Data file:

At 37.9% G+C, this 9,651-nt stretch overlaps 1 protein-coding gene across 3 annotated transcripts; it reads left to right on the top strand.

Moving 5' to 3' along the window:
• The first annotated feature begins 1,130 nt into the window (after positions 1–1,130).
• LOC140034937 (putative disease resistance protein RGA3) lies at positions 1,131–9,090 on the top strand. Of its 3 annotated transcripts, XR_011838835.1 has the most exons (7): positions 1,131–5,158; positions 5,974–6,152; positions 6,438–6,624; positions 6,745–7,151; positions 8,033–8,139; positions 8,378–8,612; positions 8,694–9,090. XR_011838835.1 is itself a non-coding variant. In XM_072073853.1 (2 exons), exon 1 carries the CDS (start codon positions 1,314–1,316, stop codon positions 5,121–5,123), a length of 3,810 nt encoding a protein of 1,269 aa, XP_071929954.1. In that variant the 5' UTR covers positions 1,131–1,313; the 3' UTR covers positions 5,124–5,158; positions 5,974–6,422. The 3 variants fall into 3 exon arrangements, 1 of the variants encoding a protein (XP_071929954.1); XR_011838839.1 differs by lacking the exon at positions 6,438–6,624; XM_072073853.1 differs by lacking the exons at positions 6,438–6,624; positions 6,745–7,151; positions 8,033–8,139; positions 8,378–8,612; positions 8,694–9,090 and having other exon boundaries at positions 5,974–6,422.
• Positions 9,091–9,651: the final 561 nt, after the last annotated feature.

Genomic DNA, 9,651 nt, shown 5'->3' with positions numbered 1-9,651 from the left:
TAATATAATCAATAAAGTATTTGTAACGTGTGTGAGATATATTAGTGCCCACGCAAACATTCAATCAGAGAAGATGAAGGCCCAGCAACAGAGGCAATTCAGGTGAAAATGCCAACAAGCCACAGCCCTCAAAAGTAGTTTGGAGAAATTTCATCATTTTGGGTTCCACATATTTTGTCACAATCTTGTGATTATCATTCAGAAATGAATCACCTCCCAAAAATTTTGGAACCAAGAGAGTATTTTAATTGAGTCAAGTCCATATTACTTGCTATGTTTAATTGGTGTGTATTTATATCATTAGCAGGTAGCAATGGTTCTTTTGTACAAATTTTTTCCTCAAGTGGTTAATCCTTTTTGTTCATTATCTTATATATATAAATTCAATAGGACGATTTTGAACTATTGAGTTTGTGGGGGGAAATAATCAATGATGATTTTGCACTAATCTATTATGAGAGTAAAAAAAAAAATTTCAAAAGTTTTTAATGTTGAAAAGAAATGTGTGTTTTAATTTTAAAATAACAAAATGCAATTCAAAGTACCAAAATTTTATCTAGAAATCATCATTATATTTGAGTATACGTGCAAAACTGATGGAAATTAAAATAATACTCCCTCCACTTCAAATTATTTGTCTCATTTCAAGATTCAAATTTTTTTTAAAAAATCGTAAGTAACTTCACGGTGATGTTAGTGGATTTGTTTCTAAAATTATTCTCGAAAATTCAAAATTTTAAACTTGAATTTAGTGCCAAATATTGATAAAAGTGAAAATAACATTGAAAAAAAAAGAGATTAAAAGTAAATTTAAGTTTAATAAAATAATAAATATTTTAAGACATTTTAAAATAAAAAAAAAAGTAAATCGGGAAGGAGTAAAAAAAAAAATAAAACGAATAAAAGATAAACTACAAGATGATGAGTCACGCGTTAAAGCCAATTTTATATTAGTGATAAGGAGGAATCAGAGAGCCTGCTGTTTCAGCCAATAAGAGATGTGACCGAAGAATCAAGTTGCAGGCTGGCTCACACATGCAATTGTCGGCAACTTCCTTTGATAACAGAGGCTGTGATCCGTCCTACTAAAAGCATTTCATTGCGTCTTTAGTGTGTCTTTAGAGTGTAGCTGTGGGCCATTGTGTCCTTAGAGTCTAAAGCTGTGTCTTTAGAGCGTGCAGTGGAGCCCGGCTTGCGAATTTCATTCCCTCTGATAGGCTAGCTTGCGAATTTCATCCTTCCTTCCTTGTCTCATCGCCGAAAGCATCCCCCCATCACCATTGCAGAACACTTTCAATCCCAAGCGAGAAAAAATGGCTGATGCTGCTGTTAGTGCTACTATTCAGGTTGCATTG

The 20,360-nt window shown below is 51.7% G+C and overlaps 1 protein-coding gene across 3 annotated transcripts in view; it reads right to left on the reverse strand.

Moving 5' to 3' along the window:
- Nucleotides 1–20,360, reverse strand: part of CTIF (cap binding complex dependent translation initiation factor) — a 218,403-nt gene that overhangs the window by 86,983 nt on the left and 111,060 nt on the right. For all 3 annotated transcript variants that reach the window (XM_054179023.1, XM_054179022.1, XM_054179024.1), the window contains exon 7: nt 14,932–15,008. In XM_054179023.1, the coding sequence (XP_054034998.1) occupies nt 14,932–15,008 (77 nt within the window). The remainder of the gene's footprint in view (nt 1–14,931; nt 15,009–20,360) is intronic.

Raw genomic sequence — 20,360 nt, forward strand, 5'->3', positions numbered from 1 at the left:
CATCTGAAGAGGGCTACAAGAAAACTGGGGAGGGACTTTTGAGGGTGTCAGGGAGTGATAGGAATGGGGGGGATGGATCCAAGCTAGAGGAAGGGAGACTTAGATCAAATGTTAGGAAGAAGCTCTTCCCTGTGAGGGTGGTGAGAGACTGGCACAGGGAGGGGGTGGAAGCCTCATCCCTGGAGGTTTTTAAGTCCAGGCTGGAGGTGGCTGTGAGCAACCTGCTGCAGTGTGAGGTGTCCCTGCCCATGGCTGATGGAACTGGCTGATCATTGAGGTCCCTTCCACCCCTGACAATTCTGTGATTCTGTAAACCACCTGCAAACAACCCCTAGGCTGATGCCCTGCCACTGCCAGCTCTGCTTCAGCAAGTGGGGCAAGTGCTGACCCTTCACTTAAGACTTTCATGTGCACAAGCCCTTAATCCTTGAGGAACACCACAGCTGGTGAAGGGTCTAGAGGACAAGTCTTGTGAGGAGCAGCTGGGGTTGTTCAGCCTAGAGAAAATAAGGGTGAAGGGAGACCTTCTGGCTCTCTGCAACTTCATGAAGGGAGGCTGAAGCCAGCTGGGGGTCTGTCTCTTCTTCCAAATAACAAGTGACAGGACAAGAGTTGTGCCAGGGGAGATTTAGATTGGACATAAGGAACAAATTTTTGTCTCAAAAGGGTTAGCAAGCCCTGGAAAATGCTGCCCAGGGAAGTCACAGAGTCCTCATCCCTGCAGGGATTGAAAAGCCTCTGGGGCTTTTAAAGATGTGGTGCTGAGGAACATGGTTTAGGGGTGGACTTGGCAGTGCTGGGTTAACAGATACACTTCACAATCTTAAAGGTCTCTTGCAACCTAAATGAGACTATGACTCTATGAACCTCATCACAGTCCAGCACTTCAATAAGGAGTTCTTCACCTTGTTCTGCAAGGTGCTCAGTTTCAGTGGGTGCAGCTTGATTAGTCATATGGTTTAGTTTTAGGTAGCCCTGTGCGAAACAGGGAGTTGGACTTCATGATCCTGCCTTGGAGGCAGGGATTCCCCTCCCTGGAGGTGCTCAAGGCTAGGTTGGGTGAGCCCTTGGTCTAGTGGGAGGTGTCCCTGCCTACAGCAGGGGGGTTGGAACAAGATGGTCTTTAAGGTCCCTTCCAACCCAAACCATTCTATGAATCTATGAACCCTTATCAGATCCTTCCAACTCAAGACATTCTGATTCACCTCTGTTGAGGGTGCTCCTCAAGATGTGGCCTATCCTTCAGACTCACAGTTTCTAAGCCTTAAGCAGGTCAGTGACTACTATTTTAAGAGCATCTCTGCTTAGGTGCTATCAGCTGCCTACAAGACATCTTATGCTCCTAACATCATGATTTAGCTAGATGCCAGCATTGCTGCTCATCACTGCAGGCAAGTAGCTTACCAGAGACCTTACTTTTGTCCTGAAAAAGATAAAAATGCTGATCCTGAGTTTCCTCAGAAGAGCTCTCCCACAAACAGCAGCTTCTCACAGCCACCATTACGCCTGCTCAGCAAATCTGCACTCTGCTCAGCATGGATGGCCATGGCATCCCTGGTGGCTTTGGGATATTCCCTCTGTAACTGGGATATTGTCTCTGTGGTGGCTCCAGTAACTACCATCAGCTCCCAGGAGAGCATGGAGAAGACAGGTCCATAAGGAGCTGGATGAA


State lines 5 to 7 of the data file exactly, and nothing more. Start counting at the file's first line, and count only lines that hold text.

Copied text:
• Positions 9,091–9,651: the final 561 nt, after the last annotated feature.

Genomic DNA, 9,651 nt, shown 5'->3' with positions numbered 1-9,651 from the left:
TAATATAATCAATAAAGTATTTGTAACGTGTGTGAGATATATTAGTGCCCACGCAAACATTCAATCAGAGAAGATGAAGGCCCAGCAACAGAGGCAATTCAGGTGAAAATGCCAACAAGCCACAGCCCTCAAAAGTAGTTTGGAGAAATTTCATCATTTTGGGTTCCACATATTTTGTCACAATCTTGTGATTATCATTCAGAAATGAATCACCTCCCAAAAATTTTGGAACCAAGAGAGTATTTTAATTGAGTCAAGTCCATATTACTTGCTATGTTTAATTGGTGTGTATTTATATCATTAGCAGGTAGCAATGGTTCTTTTGTACAAATTTTTTCCTCAAGTGGTTAATCCTTTTTGTTCATTATCTTATATATATAAATTCAATAGGACGATTTTGAACTATTGAGTTTGTGGGGGGAAATAATCAATGATGATTTTGCACTAATCTATTATGAGAGTAAAAAAAAAAATTTCAAAAGTTTTTAATGTTGAAAAGAAATGTGTGTTTTAATTTTAAAATAACAAAATGCAATTCAAAGTACCAAAATTTTATCTAGAAATCATCATTATATTTGAGTATACGTGCAAAACTGATGGAAATTAAAATAATACTCCCTCCACTTCAAATTATTTGTCTCATTTCAAGATTCAAATTTTTTTTAAAAAATCGTAAGTAACTTCACGGTGATGTTAGTGGATTTGTTTCTAAAATTATTCTCGAAAATTCAAAATTTTAAACTTGAATTTAGTGCCAAATATTGATAAAAGTGAAAATAACATTGAAAAAAAAAGAGATTAAAAGTAAATTTAAGTTTAATAAAATAATAAATATTTTAAGACATTTTAAAATAAAAAAAAAAGTAAATCGGGAAGGAGTAAAAAAAAAAATAAAACGAATAAAAGATAAACTACAAGATGATGAGTCACGCGTTAAAGCCAATTTTATATTAGTGATAAGGAGGAATCAGAGAGCCTGCTGTTTCAGCCAATAAGAGATGTGACCGAAGAATCAAGTTGCAGGCTGGCTCACACATGCAATTGTCGGCAACTTCCTTTGATAACAGAGGCTGTGATCCGTCCTACTAAAAGCATTTCATTGCGTCTTTAGTGTGTCTTTAGAGTGTAGCTGTGGGCCATTGTGTCCTTAGAGTCTAAAGCTGTGTCTTTAGAGCGTGCAGTGGAGCCCGGCTTGCGAATTTCATTCCCTCTGATAGGCTAGCTTGCGAATTTCATCCTTCCTTCCTTGTCTCATCGCCGAAAGCATCCCCCCATCACCATTGCAGAACACTTTCAATCCCAAGCGAGAAAAAATGGCTGATGCTGCTGTTAGTGCTACTATTCAGGTTGCATTG